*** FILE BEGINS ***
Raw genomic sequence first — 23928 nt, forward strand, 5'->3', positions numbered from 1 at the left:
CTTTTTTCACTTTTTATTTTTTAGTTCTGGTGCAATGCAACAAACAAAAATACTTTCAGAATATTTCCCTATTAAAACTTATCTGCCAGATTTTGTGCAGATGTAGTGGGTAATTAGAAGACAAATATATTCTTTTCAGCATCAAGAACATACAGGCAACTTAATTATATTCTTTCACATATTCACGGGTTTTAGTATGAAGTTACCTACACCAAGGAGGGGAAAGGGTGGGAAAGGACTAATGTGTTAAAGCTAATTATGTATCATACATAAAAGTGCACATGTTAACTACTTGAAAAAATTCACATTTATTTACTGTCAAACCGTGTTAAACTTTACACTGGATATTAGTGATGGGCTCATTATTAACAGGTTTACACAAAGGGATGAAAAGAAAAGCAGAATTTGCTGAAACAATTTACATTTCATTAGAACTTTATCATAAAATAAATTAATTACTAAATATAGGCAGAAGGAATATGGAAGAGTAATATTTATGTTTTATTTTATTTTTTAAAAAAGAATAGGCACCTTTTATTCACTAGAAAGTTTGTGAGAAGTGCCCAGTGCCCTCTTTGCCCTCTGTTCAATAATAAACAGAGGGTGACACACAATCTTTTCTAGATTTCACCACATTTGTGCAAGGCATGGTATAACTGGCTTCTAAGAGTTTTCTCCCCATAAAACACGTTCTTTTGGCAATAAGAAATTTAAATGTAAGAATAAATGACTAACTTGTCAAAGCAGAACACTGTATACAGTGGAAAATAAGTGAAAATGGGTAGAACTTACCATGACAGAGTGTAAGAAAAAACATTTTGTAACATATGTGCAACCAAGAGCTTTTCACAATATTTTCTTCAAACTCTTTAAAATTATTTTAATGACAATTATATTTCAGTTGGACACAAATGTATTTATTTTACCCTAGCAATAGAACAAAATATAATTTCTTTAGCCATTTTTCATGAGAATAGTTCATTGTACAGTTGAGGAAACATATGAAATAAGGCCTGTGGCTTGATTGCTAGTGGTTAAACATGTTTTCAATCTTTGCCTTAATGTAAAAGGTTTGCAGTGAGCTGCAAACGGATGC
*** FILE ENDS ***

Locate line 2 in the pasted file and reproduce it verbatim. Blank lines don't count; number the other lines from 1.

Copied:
CTTTTTTCACTTTTTATTTTTTAGTTCTGGTGCAATGCAACAAACAAAAATACTTTCAGAATATTTCCCTATTAAAACTTATCTGCCAGATTTTGTGCAGATGTAGTGGGTAATTAGAAGACAAATATATTCTTTTCAGCATCAAGAACATACAGGCAACTTAATTATATTCTTTCACATATTCACGGGTTTTAGTATGAAGTTACCTACACCAAGGAGGGGAAAGGGTGGGAAAGGACTAATGTGTTAAAGCTAATTATGTATCATACATAAAAGTGCACATGTTAACTACTTGAAAAAATTCACATTTATTTACTGTCAAACCGTGTTAAACTTTACACTGGATATTAGTGATGGGCTCATTATTAACAGGTTTACACAAAGGGATGAAAAGAAAAGCAGAATTTGCTGAAACAATTTACATTTCATTAGAACTTTATCATAAAATAAATTAATTACTAAATATAGGCAGAAGGAATATGGAAGAGTAATATTTATGTTTTATTTTATTTTTTAAAAAAGAATAGGCACCTTTTATTCACTAGAAAGTTTGTGAGAAGTGCCCAGTGCCCTCTTTGCCCTCTGTTCAATAATAAACAGAGGGTGACACACAATCTTTTCTAGATTTCACCACATTTGTGCAAGGCATGGTATAACTGGCTTCTAAGAGTTTTCTCCCCATAAAACACGTTCTTTTGGCAATAAGAAATTTAAATGTAAGAATAAATGACTAACTTGTCAAAGCAGAACACTGTATACAGTGGAAAATAAGTGAAAATGGGTAGAACTTACCATGACAGAGTGTAAGAAAAAACATTTTGTAACATATGTGCAACCAAGAGCTTTTCACAATATTTTCTTCAAACTCTTTAAAATTATTTTAATGACAATTATATTTCAGTTGGACACAAATGTATTTATTTTACCCTAGCAATAGAACAAAATATAATTTCTTTAGCCATTTTTCATGAGAATAGTTCATTGTACAGTTGAGGAAACATATGAAATAAGGCCTGTGGCTTGATTGCTAGTGGTTAAACATGTTTTCAATCTTTGCCTTAATGTAAAAGGTTTGCAGTGAGCTGCAAACGGATGC